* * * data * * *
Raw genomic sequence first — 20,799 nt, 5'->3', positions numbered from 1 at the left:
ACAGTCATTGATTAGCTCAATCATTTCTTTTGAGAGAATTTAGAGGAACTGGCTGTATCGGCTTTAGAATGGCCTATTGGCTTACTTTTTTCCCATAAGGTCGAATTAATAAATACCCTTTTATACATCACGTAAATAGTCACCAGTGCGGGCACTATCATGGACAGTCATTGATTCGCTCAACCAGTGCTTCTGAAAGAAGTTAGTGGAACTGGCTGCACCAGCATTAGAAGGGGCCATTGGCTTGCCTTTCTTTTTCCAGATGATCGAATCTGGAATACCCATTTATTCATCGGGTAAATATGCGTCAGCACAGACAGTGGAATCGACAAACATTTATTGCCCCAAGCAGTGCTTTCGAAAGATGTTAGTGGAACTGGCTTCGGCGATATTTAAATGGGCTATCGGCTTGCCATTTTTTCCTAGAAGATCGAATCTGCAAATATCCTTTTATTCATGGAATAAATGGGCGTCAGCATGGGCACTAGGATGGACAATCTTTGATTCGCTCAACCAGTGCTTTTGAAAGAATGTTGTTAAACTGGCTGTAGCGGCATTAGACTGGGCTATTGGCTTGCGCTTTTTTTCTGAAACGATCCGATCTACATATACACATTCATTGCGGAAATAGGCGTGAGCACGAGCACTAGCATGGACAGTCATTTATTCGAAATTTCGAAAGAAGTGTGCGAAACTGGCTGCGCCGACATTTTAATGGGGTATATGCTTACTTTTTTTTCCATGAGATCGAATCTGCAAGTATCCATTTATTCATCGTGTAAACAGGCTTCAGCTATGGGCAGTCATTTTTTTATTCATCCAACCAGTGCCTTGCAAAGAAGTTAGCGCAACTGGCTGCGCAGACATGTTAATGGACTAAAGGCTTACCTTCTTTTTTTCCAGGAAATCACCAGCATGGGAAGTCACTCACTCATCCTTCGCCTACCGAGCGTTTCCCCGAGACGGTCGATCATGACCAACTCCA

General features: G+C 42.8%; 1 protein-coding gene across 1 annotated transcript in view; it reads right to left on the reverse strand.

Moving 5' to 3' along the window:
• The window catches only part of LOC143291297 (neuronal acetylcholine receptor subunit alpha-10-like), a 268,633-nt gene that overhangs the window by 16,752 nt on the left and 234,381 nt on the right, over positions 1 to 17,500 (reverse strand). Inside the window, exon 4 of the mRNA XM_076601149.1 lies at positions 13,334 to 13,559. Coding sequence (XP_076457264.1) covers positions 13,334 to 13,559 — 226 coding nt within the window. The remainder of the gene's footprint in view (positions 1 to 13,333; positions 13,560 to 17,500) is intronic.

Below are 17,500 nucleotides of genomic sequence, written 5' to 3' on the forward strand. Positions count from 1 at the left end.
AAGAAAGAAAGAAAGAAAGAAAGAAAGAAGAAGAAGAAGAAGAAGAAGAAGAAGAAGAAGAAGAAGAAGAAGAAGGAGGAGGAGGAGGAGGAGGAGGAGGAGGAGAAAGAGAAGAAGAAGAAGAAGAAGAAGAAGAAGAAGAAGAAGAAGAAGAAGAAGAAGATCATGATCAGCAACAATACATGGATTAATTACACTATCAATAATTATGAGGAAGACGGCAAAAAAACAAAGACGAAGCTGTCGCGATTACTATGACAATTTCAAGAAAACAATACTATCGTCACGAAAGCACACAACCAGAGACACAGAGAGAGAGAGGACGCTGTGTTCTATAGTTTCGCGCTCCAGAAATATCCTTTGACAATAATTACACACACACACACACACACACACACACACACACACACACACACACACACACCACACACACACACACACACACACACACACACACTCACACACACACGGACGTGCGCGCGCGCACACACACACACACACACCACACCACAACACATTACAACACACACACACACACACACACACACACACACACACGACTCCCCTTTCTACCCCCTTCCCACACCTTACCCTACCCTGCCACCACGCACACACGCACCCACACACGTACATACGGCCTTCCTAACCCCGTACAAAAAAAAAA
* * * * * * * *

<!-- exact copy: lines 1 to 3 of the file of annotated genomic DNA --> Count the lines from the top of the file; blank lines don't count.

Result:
Raw genomic sequence first — 20,799 nt, 5'->3', positions numbered from 1 at the left:
ACAGTCATTGATTAGCTCAATCATTTCTTTTGAGAGAATTTAGAGGAACTGGCTGTATCGGCTTTAGAATGGCCTATTGGCTTACTTTTTTCCCATAAGGTCGAATTAATAAATACCCTTTTATACATCACGTAAATAGTCACCAGTGCGGGCACTATCATGGACAGTCATTGATTCGCTCAACCAGTGCTTCTGAAAGAAGTTAGTGGAACTGGCTGCACCAGCATTAGAAGGGGCCATTGGCTTGCCTTTCTTTTTCCAGATGATCGAATCTGGAATACCCATTTATTCATCGGGTAAATATGCGTCAGCACAGACAGTGGAATCGACAAACATTTATTGCCCCAAGCAGTGCTTTCGAAAGATGTTAGTGGAACTGGCTTCGGCGATATTTAAATGGGCTATCGGCTTGCCATTTTTTCCTAGAAGATCGAATCTGCAAATATCCTTTTATTCATGGAATAAATGGGCGTCAGCATGGGCACTAGGATGGACAATCTTTGATTCGCTCAACCAGTGCTTTTGAAAGAATGTTGTTAAACTGGCTGTAGCGGCATTAGACTGGGCTATTGGCTTGCGCTTTTTTTCTGAAACGATCCGATCTACATATACACATTCATTGCGGAAATAGGCGTGAGCACGAGCACTAGCATGGACAGTCATTTATTCGAAATTTCGAAAGAAGTGTGCGAAACTGGCTGCGCCGACATTTTAATGGGGTATATGCTTACTTTTTTTTCCATGAGATCGAATCTGCAAGTATCCATTTATTCATCGTGTAAACAGGCTTCAGCTATGGGCAGTCATTTTTTTATTCATCCAACCAGTGCCTTGCAAAGAAGTTAGCGCAACTGGCTGCGCAGACATGTTAATGGACTAAAGGCTTACCTTCTTTTTTTCCAGGAAATCACCAGCATGGGAAGTCACTCACTCATCCTTCGCCTACCGAGCGTTTCCCCGAGACGGTCGATCATGACCAACTCCA

General features: G+C 42.8%; 1 protein-coding gene across 1 annotated transcript in view; it reads right to left on the reverse strand.